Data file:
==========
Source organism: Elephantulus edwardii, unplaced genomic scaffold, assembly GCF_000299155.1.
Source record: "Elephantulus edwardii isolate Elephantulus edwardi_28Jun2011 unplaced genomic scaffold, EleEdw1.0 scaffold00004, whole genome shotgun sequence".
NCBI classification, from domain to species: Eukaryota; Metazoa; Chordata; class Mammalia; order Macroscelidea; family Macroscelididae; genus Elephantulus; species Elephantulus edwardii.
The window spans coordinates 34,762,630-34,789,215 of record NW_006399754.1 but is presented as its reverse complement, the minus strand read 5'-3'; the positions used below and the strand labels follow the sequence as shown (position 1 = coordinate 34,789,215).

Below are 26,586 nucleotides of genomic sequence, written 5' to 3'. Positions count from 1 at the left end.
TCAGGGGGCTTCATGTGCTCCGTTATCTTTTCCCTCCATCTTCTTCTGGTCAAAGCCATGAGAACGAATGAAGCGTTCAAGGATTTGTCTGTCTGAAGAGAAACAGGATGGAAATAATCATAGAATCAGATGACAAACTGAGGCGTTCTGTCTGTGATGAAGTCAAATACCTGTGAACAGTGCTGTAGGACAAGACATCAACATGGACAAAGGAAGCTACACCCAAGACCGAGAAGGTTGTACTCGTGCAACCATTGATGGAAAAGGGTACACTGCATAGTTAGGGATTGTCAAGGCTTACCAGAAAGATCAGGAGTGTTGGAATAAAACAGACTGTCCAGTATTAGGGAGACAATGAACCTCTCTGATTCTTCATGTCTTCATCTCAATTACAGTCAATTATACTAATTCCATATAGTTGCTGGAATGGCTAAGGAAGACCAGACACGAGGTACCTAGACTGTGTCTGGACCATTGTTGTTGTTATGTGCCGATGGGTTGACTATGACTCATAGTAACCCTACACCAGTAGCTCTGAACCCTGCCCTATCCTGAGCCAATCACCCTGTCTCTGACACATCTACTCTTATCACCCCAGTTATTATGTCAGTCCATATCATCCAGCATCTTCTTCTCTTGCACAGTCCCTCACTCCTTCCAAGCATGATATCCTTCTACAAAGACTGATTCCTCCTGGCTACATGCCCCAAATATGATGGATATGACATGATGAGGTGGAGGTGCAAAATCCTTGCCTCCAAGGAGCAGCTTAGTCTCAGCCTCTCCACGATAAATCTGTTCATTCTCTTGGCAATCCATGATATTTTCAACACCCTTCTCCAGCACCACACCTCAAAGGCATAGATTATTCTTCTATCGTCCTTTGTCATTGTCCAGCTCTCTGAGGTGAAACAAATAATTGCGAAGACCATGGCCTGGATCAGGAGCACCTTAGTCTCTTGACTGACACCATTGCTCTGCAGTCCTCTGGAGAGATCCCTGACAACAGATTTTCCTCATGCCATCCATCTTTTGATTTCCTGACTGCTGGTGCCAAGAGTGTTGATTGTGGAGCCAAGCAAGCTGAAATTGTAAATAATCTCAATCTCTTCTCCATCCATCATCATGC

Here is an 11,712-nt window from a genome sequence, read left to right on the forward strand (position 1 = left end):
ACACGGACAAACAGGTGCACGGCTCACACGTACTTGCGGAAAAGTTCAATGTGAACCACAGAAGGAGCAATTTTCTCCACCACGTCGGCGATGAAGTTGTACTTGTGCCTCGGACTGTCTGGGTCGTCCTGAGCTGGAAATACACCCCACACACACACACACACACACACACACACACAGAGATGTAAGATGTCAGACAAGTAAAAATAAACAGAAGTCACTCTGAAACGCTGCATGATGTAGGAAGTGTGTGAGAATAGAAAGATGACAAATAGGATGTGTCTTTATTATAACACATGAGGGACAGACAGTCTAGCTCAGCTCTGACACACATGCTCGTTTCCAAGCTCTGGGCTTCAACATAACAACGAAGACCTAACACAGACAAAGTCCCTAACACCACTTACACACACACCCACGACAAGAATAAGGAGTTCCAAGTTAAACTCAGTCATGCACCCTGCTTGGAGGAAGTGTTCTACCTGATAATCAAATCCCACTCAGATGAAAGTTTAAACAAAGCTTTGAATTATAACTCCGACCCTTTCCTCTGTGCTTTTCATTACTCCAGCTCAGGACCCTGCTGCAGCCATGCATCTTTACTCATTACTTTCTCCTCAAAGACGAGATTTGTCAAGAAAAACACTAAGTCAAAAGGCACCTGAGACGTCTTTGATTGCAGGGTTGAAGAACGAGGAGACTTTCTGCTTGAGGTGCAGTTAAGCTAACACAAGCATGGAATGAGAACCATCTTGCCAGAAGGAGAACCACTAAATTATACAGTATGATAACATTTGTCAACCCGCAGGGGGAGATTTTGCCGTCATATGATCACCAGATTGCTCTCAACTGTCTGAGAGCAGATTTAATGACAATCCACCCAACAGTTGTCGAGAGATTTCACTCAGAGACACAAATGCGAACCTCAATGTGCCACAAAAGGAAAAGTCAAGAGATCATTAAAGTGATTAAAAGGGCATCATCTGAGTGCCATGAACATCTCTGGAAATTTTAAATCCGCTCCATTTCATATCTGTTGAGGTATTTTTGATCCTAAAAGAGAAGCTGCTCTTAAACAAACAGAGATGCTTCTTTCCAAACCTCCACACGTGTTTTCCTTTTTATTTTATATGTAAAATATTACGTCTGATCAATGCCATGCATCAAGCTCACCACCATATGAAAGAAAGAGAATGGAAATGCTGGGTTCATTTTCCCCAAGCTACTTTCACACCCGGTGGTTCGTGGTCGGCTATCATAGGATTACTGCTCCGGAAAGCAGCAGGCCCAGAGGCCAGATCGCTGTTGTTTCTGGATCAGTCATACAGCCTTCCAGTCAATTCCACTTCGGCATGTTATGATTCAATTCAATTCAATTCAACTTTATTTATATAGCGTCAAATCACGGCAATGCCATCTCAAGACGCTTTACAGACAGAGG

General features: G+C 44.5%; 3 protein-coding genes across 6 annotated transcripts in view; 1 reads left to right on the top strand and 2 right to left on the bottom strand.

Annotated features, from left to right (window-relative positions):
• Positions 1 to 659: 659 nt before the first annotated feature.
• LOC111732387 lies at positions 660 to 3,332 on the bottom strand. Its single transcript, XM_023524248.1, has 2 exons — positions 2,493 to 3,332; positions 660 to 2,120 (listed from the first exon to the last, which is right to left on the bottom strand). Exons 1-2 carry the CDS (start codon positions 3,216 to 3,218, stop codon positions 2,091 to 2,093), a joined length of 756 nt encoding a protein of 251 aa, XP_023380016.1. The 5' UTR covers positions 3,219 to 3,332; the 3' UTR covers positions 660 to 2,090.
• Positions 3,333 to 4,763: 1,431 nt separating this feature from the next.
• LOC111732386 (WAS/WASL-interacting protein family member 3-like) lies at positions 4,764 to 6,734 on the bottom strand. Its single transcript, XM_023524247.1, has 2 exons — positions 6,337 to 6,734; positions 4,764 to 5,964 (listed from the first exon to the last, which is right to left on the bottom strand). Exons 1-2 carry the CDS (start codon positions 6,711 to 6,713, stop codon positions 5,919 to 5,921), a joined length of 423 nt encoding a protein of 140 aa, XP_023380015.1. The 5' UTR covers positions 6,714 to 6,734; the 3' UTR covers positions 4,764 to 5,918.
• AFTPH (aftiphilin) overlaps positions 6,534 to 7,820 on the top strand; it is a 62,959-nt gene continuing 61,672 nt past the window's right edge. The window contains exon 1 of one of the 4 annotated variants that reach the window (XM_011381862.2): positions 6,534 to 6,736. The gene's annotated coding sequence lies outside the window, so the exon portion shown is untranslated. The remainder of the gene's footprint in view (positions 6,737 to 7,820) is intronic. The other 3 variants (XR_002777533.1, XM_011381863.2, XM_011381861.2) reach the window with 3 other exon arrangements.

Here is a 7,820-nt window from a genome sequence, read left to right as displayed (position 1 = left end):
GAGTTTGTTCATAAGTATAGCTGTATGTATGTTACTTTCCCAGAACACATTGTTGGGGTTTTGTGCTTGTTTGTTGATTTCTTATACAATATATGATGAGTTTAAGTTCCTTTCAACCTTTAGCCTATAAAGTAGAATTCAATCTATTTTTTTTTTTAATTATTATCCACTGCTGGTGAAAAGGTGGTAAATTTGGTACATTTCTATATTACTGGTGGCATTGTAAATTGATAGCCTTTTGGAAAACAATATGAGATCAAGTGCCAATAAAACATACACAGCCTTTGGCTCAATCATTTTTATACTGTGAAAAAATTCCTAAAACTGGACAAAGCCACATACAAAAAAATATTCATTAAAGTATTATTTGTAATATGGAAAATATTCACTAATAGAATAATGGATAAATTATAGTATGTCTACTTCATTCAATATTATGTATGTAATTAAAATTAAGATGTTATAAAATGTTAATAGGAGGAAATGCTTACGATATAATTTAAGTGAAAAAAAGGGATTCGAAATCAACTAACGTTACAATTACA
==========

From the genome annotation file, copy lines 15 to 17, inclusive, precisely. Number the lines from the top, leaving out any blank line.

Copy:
• AFTPH (aftiphilin) overlaps positions 6,534 to 7,820 on the top strand; it is a 62,959-nt gene continuing 61,672 nt past the window's right edge. The window contains exon 1 of one of the 4 annotated variants that reach the window (XM_011381862.2): positions 6,534 to 6,736. The gene's annotated coding sequence lies outside the window, so the exon portion shown is untranslated. The remainder of the gene's footprint in view (positions 6,737 to 7,820) is intronic. The other 3 variants (XR_002777533.1, XM_011381863.2, XM_011381861.2) reach the window with 3 other exon arrangements.

Here is a 7,820-nt window from a genome sequence, read left to right as displayed (position 1 = left end):
GAGTTTGTTCATAAGTATAGCTGTATGTATGTTACTTTCCCAGAACACATTGTTGGGGTTTTGTGCTTGTTTGTTGATTTCTTATACAATATATGATGAGTTTAAGTTCCTTTCAACCTTTAGCCTATAAAGTAGAATTCAATCTATTTTTTTTTTTAATTATTATCCACTGCTGGTGAAAAGGTGGTAAATTTGGTACATTTCTATATTACTGGTGGCATTGTAAATTGATAGCCTTTTGGAAAACAATATGAGATCAAGTGCCAATAAAACATACACAGCCTTTGGCTCAATCATTTTTATACTGTGAAAAAATTCCTAAAACTGGACAAAGCCACATACAAAAAAATATTCATTAAAGTATTATTTGTAATATGGAAAATATTCACTAATAGAATAATGGATAAATTATAGTATGTCTACTTCATTCAATATTATGTATGTAATTAAAATTAAGATGTTATAAAATGTTAATAGGAGGAAATGCTTACGATATAATTTAAGTGAAAAAAAGGGATTCGAAATCAACTAACGTTACAATTACA